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Cold weather airsoft shooting


K31Scout
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I have Ben Stoegers dry fire book coming soon for Christmas and...

I'd like to train with a propane or green gas pistol in my unheated garage this winter which means shooting in sub freezing temps. From all I've read in the last couple of hours on the net it looks like that won't be advisable due to damage to the gun and overall poor performance.

What I can do is use a heating pad and an electric heater in a box to warm the mags and gas cylinders but wonder about cool down while the gun is in my holster for a few minutes between warm ups.

Anyone have experience with a quality TM or other blowback airsoft pistol in 0F-30F weather? I'm in northern MI and it's unusually warm now but that's gonna change.

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I'll have the big door and service door open so ventilation should be ok and wouldn't make a difference with temps inside the garage; might even make it warmer late in the day.

I'm tempted by the Walmart CO2 M&P9 for $40 but have a feeling it won't last long. It's an option for airsoft introduction though.

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It don't get quite that cold locally but when I do practice, I keep loaded magazines under a heating pad.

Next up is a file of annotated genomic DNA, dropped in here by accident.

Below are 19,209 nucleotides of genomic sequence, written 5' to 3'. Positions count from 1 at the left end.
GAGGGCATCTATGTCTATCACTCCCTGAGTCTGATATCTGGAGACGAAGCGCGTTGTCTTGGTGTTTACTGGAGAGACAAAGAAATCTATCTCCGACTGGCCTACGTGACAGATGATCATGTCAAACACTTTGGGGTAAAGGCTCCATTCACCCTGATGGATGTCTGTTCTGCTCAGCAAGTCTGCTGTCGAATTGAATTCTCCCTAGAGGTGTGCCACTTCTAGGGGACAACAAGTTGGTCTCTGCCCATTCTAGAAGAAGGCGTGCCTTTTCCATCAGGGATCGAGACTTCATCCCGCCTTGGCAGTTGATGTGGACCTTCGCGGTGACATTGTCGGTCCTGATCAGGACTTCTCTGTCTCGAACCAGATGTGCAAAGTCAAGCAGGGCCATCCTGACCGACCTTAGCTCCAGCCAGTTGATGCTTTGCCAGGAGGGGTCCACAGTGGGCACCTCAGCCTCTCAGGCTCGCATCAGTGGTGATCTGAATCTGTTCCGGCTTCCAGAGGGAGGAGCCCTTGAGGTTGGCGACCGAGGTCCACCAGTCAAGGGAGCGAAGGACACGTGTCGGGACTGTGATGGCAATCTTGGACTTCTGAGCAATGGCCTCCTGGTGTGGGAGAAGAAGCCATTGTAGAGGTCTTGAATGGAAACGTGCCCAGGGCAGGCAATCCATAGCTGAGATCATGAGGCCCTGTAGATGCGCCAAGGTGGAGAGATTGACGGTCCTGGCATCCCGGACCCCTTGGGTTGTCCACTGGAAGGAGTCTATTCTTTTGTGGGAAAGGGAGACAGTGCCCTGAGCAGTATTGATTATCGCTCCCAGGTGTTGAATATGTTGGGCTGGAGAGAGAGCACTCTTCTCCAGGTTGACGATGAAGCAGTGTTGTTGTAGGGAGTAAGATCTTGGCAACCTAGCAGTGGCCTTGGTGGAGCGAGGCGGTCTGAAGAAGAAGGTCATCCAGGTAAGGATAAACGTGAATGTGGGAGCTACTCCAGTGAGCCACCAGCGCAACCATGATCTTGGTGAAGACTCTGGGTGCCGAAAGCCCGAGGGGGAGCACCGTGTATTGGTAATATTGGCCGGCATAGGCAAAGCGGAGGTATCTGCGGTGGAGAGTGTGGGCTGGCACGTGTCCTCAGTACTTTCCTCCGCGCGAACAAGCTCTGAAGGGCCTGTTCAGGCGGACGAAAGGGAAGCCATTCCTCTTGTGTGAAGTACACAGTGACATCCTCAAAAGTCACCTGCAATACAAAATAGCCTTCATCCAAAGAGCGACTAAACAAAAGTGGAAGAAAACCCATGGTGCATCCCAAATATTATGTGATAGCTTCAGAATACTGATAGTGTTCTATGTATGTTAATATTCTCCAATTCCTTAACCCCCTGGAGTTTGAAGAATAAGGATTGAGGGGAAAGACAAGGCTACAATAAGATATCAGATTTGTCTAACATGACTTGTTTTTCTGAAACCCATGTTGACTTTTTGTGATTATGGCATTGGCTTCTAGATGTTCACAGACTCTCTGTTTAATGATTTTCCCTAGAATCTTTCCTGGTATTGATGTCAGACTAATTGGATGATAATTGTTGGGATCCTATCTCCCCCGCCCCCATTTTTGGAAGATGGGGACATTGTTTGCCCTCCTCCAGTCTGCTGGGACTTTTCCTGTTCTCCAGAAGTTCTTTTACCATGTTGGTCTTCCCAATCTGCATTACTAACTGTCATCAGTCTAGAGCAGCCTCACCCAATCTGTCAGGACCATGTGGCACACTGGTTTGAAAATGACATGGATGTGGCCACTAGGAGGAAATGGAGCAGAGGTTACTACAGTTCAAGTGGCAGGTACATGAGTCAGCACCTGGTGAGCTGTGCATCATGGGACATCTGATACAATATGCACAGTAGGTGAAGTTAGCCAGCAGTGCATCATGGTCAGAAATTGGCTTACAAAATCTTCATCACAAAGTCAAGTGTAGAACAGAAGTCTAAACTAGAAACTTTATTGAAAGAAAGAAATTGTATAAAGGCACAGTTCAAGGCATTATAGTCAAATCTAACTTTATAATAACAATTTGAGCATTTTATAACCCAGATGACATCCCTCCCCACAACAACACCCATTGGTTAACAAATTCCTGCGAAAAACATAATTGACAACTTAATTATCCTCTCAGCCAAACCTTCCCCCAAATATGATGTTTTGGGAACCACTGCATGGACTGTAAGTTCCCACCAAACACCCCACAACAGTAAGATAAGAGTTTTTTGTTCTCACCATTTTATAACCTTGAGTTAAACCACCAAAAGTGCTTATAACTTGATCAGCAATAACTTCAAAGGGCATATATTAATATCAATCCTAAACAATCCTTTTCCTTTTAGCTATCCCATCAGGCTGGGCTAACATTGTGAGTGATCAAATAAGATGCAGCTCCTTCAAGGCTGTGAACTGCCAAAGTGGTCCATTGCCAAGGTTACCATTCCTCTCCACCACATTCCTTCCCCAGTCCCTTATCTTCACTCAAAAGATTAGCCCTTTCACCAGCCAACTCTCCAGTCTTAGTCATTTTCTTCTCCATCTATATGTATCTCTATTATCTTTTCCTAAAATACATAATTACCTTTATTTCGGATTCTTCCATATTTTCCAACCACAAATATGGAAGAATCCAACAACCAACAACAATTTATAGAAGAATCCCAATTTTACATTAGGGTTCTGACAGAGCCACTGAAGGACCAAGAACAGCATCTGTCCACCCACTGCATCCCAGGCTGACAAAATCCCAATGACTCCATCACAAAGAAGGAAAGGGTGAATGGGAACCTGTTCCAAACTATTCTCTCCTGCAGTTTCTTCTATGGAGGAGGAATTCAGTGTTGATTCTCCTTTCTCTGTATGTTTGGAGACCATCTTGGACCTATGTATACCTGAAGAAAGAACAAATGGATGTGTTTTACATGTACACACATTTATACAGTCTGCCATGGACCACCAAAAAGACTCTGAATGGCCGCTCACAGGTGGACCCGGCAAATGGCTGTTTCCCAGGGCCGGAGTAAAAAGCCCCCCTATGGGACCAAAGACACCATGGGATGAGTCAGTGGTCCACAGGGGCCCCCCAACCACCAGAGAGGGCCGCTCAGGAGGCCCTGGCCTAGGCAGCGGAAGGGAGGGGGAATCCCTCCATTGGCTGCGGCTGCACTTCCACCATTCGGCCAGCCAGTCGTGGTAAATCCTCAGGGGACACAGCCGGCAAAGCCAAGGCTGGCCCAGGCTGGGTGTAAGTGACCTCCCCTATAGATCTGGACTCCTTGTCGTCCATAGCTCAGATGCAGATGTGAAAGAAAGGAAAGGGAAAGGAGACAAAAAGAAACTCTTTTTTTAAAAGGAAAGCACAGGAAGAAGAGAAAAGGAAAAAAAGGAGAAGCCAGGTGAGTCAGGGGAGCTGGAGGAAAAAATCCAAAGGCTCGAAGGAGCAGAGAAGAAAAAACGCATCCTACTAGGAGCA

Warming up the gas allows me to fire a few extra BB's per magazine charge.

Never noticed any change to the gun itself due to the ambient temperature.

Future plans call for buying the compressor adapter kit from TacTrainers.com

http://www.tactrainers.com/pages/other-products-services

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First off, you won't get sick of propane.

We have 15 people shooting indoors at our IPSC Air matches, and it's not a problem.

Be careful heating propane bottles with a heating pad.... There is no need to get them that hot.

Just leave your fill bottle in the warm house, and don't stand outside with your loaded mags too long before you use them. It should be ok.

During filling the mags, a cold mag and a warm bottle is the best scenario. liquid propane will more easily flow into the mag. Then, I usually stick the mags in my pocket for a few min and they are GTG.

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It don't get quite that cold locally but when I do practice, I keep loaded magazines under a heating pad.

Warming up the gas allows me to fire a few extra BB's per magazine charge.

Never noticed any change to the gun itself due to the ambient temperature.

Future plans call for buying the compressor adapter kit from TacTrainers.com

http://www.tactrainers.com/pages/other-products-services

I have a compressor and that could be an option but I'm not keen on having a hose attached while drawing. They say the hose is super flexible though.

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First off, you won't get sick of propane.

We have 15 people shooting indoors at our IPSC Air matches, and it's not a problem.

Be careful heating propane bottles with a heating pad.... There is no need to get them that hot.

Just leave your fill bottle in the warm house, and don't stand outside with your loaded mags too long before you use them. It should be ok.

During filling the mags, a cold mag and a warm bottle is the best scenario. liquid propane will more easily flow into the mag. Then, I usually stick the mags in my pocket for a few min and they are GTG.